Massive Links: Androgynous Model Andrej Pejic Censored | Hans Ulrich Obrist Talks with Julian Assange | Ai Wei Wei Has Not Been Harmed
- Proving that today’s IMG MGMT essay on gender as a social construct wouldn’t ever last long at Barnes & Noble, the bookstore has placed a wrap around the latest issue of Dossier for fear that male cover-model Andrej Pejic would be mistaken for a woman. Androgynous and shirtless, Pejic’s sexy pose has proven too risqué for the company.
According to Jezebel, though, fashion isn’t responsible for the model’s look — he’s cultivated his appearance since he was a child, so it’s actually his lack of muscular tone that’s the issue for Barnes & Noble. Rebecca Watson over at Skepchick thinks this is off-base, citing the countless skinny H&M and Urban Outfitter male models as proof that bulky men are not *that* desirable in the fashion world. “Pejic isn't being censored because he's skinny. He's being censored because he is styled like a woman, and women's torsos are sexualized to the point that we consider them obscene while men's are not.”
- Curator Hans-Ulrich Obrist talks with Wikileaks founder Julian Assange over at e-flux. The interview is fantastic, though Obrist doesn’t ask much by way of follow-up questions, which can be infuriating. At one point, Assange accuses the New York Times of cowardice, citing an example of a killed story he thought they should have run, but offers no insight on why it was killed. Perhaps he didn’t know, but it would have been nice to at least have the question asked.
Anyway, Assange discusses a range of topics, including his early days on the internet as a hacker, the cyberpunk movement, and the basic conceptual underpinning of Wikileaks (to generalize: a full understanding of the world is needed to produce effective domestic and international policy). An early excerpt on history:
JA: There are three types of history. Type one is knowledge. Its creation is subsidized, and its maintenance is subsidized by an industry or lobby: things like how to build a pump that pumps water, how to create steel and build other forms of alloys, how to cook, how to remove poisons from food, etc. But because this knowledge is part of everyday industrial processes, there is an economy that keeps such information around and makes use of it. So the work of preserving it is already done.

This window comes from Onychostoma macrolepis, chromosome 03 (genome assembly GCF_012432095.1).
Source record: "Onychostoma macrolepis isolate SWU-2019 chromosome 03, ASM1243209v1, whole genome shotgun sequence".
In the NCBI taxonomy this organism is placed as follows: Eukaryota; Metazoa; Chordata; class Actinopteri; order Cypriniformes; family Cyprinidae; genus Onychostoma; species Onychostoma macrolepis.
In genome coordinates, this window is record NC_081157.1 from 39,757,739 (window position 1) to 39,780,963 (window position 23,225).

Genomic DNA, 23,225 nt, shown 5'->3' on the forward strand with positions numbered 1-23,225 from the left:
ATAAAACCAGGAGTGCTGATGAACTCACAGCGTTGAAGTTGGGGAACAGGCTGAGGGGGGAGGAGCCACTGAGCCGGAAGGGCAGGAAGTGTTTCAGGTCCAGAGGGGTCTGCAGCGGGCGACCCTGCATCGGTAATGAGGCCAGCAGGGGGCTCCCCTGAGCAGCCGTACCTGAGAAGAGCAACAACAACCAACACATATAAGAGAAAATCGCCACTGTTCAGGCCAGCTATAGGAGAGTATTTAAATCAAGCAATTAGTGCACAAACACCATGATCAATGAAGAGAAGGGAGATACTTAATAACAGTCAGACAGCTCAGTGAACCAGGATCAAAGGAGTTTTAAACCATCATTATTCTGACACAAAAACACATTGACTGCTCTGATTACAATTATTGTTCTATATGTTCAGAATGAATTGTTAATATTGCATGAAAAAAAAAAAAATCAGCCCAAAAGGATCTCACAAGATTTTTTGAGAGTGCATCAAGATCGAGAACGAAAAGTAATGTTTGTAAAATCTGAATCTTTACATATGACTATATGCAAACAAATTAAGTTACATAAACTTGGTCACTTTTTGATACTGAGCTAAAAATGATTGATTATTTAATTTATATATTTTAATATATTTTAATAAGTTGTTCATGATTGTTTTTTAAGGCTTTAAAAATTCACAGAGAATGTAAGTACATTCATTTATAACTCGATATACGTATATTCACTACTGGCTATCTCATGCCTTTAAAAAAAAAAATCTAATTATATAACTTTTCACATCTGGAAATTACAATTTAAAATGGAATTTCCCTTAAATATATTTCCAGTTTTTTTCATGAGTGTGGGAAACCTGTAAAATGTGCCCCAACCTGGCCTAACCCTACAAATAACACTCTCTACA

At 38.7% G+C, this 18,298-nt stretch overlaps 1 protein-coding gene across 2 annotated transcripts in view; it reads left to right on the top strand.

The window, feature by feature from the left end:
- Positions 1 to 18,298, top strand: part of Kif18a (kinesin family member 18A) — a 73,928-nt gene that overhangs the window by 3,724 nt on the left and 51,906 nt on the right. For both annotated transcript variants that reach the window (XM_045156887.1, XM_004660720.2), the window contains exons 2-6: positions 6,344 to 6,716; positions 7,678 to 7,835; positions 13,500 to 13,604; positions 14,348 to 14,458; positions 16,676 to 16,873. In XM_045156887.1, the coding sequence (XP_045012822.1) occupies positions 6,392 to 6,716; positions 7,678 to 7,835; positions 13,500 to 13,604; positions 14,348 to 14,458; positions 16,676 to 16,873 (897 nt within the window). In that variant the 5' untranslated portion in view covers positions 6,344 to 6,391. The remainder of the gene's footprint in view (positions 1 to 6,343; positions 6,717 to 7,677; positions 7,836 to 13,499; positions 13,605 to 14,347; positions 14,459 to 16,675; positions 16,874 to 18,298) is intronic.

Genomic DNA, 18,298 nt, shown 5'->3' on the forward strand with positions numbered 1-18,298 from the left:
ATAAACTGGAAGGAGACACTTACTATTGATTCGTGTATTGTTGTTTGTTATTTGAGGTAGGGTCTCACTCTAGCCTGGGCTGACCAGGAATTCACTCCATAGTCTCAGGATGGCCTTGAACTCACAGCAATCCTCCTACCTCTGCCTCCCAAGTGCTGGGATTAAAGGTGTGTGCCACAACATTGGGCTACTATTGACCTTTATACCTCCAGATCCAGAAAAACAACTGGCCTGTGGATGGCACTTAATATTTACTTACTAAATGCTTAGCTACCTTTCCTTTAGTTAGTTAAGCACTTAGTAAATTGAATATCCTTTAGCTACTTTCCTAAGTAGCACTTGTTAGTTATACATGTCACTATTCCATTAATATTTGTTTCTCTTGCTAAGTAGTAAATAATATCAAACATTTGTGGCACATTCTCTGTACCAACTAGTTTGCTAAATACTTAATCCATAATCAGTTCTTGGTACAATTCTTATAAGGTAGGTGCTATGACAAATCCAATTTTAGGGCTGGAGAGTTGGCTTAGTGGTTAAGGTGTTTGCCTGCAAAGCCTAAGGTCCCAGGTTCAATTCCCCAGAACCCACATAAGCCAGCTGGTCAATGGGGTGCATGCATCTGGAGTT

HUO: It's kind of implicit.
JA: There is a system that maintains it. And there's another type of information in our intellectual record. (This is a term I interchange freely with “historical record.” When I say “historical record,” I don't mean what happened a hundred years ago, but all that we know, including what happened last week.) This second type of information no longer has an economy behind it. It has already found its way into the historical record through a state of affairs which no longer exists. So it's just sitting there. It can be slowly rotting away, slowly vanishing. Books go out of print, and the number of copies available decreases. But it is a slow process, because no one is actively trying to destroy this type of information.
And then there is the type-three information that is the focus of my attention now. This is the information that people are actively working to prevent from entering into the record. Type-three information is suppressed before publication or after publication. If type-three information is spread around, there are active attempts to take it out of circulation. Because these first two pillars of our intellectual record either have an economy behind them, or there are no active attempts to destroy them, they do not call to me as loudly. But, this third pillar of information has been denied to all of us throughout the history of the world. So, if you understand that civilized life is built around understanding the world, understanding each other, understanding human institutions and so forth, then our understanding has a great hole in it, which is type-three history. And we want a just and civilized world—and by civilized I don't mean industrialized, but one where people don't do dumb things, where they engage in more intelligent behavior.